Anxiety is infectious. A mother worrying about the late arrival of her spouse transmits that anxiety, willy-nilly, to her children. For those of us who grew up in a world without cell-phones, or without any phone at all, (perhaps a neighbourhood phone where messages might or might not be delivered home), the lack of communication could lead to extreme anxiety if a family member was unreasonably late. It took years of worrying (most pointlessly) and a wise friend's counsel to learn that "No news is good news."

Having grown up in Delhi, and having braved the nastiness of several men on the street and in DTC buses, I was obviously concerned when my older daughter moved to Delhi for her college education several years ago.The general advice we gave her was the same that I had received in my youth: to try and be back home/ in the hostel before dark.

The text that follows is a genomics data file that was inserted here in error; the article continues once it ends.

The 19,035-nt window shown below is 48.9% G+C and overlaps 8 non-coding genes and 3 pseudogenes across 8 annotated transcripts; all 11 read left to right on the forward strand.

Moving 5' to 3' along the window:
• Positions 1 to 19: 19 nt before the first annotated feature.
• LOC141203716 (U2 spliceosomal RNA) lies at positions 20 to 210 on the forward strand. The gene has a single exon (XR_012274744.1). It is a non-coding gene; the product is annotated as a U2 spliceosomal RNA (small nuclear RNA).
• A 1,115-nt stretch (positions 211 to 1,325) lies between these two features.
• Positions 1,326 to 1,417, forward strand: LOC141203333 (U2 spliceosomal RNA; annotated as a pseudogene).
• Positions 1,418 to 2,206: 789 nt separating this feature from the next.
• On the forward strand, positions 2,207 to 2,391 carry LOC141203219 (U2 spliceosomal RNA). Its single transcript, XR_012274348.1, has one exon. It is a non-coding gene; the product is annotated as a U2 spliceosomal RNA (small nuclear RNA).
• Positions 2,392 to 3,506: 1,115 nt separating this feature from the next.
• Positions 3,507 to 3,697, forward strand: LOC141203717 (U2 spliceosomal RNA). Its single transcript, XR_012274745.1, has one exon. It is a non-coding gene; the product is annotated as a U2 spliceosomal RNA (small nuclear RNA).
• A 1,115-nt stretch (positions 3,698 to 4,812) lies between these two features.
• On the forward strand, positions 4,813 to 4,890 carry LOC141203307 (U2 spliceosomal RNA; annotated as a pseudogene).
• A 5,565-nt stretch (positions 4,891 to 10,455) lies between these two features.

One day last week I spent most of the day out of my house, minus the spouse. I went across Delhi to meet a friend who was here from another city. I had lunch at a restaurant on my own. I went to several stalls at the book fair. I attended a talk I had been wanting to attend. But as evening fell, I was struggling to concentrate on the talk while suppressing the voice within me that insisted that I should be home. The voice was summarily shut up, but the mere fact of its existence annoyed me. Today we have good communication systems, the spouse knew where I was, we communicated as and when required.
I had not made anyone worry about me. There was absolutely no need for guilt.
And yet the wretched guilt did exist...

I asked my older daughter the other day whether she felt the same way? She does too. She does whatever she has to, comes back home whenever she wishes to, but that wretched voice still exists.